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I have limited knowledge of XML/Schema files.

So this should be a fairly simple question. How do you specify a local file for the schemaLocation?

<?xml version="1.0"?>

<note
  xmlns="http://www.w3schools.com"
  xmlns:xsi="http://www.w3.org/2001/XMLSchema-instance"
  xsi:schemaLocation="http://www.w3schools.com note.xsd">
  ...
</note>

This is a sample from www.w3.org and the part that specifies schema is in schemaLocation. I tried looking at the documentation, but how can you specify a local file?

Something like

xsi:schemaLocation="../relativepath/schemafolder not.xsd">

Thanks

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1 Answer 1

up vote 21 down vote accepted

schemaLocation has to contain two values separated by whitespace: the namespace URI (this doesn't change) and the schema url.

So in your case

 xsi:schemaLocation="http://www.w3schools.com ../relativepath/schemafolder/note.xsd">

Don't be fooled by the namespace URI being a seemingly valid http url, that's just one of the little madnesses XML people invented. :)

Actually, you can specify schemas for several namespaces in one schemaLocation:

xsi:schemaLocation="namespace1 schemaurl1 namespace2 schemaurl2 ..."

(I also advise you to use relative paths with care: while they are extremely useful when you move your files around but still validate it with the same code (or tool), when you deploy your validation code in an application, the "working directory" might not be what you expected. That is not to say you shouldn't use relative paths, just to be aware of this when you get a weird looking exception about the schema not found.)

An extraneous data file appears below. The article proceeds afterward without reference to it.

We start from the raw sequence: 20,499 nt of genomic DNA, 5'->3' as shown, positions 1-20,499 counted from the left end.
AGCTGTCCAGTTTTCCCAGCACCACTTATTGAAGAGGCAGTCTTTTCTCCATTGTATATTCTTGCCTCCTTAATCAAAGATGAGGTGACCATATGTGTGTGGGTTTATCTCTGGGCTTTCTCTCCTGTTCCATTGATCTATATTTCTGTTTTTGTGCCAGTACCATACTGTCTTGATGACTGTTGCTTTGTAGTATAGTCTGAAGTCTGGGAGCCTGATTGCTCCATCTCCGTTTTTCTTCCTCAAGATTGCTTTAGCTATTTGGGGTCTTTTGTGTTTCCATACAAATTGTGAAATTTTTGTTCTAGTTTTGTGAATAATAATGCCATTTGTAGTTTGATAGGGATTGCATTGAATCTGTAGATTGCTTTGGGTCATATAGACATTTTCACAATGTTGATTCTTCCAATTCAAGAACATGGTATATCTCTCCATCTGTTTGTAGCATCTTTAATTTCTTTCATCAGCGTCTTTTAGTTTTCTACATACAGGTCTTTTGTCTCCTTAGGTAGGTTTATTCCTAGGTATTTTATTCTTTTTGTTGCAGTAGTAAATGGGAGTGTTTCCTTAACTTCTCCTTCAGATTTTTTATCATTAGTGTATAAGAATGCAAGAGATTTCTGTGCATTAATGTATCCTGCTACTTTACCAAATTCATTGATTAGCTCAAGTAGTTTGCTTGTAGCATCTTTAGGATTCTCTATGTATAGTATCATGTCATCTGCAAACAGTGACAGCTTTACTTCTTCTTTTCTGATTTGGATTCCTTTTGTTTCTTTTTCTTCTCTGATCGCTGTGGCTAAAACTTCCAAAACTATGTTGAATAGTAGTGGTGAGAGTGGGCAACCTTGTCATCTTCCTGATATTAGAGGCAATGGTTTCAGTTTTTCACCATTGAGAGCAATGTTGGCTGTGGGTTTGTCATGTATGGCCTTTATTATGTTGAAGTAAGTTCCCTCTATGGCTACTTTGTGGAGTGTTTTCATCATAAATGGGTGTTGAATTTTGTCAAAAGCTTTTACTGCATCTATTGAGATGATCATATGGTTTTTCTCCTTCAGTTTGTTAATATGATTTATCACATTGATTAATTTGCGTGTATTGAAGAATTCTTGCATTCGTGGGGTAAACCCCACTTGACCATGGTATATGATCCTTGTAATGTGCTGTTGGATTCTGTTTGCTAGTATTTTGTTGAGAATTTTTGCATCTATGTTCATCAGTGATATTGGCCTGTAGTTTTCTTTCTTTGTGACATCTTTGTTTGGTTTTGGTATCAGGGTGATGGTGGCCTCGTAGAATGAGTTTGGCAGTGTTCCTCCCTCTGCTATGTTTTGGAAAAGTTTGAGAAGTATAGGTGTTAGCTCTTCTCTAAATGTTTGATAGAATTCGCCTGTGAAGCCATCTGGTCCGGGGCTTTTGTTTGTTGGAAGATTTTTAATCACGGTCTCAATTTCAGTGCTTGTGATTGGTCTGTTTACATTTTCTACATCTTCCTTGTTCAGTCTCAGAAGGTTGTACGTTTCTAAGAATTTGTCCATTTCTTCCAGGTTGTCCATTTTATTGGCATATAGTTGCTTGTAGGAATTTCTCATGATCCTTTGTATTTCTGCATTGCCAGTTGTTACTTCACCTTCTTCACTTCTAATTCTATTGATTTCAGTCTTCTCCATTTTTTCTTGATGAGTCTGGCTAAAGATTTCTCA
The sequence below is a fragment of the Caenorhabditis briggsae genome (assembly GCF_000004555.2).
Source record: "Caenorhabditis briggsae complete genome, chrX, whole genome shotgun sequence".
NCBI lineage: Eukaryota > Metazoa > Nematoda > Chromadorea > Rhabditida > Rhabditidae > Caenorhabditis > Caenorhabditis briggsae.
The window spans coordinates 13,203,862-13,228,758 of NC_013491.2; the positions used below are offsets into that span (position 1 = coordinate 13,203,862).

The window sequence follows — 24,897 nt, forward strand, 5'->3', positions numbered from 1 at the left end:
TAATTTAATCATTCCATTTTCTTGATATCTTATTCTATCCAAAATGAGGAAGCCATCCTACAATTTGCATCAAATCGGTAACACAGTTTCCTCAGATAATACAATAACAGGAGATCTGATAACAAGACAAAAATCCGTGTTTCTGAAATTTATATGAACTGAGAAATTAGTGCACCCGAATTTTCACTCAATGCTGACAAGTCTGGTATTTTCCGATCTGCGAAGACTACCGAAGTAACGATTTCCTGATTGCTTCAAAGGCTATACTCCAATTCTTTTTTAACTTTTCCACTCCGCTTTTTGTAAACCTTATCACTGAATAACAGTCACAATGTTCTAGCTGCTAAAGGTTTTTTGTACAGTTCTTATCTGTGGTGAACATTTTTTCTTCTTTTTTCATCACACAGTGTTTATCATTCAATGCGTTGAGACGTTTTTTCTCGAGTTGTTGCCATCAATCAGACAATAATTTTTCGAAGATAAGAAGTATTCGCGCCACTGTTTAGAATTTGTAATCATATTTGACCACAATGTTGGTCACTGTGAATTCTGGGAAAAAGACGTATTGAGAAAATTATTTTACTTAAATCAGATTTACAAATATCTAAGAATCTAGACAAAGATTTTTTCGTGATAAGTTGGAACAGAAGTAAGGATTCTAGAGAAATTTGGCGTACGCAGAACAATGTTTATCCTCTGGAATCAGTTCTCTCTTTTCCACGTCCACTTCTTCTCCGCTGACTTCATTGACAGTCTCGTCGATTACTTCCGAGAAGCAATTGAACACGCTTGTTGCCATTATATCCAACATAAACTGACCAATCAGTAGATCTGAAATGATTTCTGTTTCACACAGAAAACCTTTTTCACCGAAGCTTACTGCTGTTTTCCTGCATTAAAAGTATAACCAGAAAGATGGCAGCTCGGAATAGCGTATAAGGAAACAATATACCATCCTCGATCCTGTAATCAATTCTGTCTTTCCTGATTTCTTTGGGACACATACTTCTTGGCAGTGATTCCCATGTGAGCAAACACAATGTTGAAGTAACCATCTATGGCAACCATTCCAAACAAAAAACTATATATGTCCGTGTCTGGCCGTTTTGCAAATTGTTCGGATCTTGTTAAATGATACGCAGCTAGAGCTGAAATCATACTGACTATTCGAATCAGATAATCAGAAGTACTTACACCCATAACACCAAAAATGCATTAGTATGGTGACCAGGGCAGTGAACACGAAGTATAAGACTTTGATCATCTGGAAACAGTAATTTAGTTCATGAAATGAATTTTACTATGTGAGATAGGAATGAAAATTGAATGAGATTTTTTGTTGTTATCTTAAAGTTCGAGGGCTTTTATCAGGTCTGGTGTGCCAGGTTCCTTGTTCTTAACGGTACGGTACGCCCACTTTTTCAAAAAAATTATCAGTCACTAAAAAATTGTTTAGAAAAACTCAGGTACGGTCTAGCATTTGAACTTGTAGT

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So the link does not have to be valid??? I still have to put something in there? Even if its not used at all? –  grobartn Jan 31 '11 at 22:48
1  
@grobartn It's not a link at all. It just looks like a link, but in fact it's just a name. It is called a namespace URI (not a URL!) and it has nothing to do with linking. The second argument of schemaLocation is the url (or path) pointing to your schema file. –  biziclop Jan 31 '11 at 22:54
1  
@biziclop - a namespace URI is not 'just a name', it must be a valid URI. However, you're right in that using syntactically valid HTTP URLs (and URLs are just a subset of URIs) tends to be horribly confusing for people. I've always preferred the OASIS/ODF approach of using a URN. –  Nic Gibson Feb 1 '11 at 8:55
    
@Nic Gibson You're right but I wanted to make the explanation as un-cofusing, as possible. –  biziclop Feb 1 '11 at 10:43
    
thanks for clarifying... I am aware of possible problems with relative paths I just gave it as an example. Do you know an good reading material related to namespaces and schema files. (I found a few but you are more familiar with topic so you might give me better) –  grobartn Feb 1 '11 at 14:41

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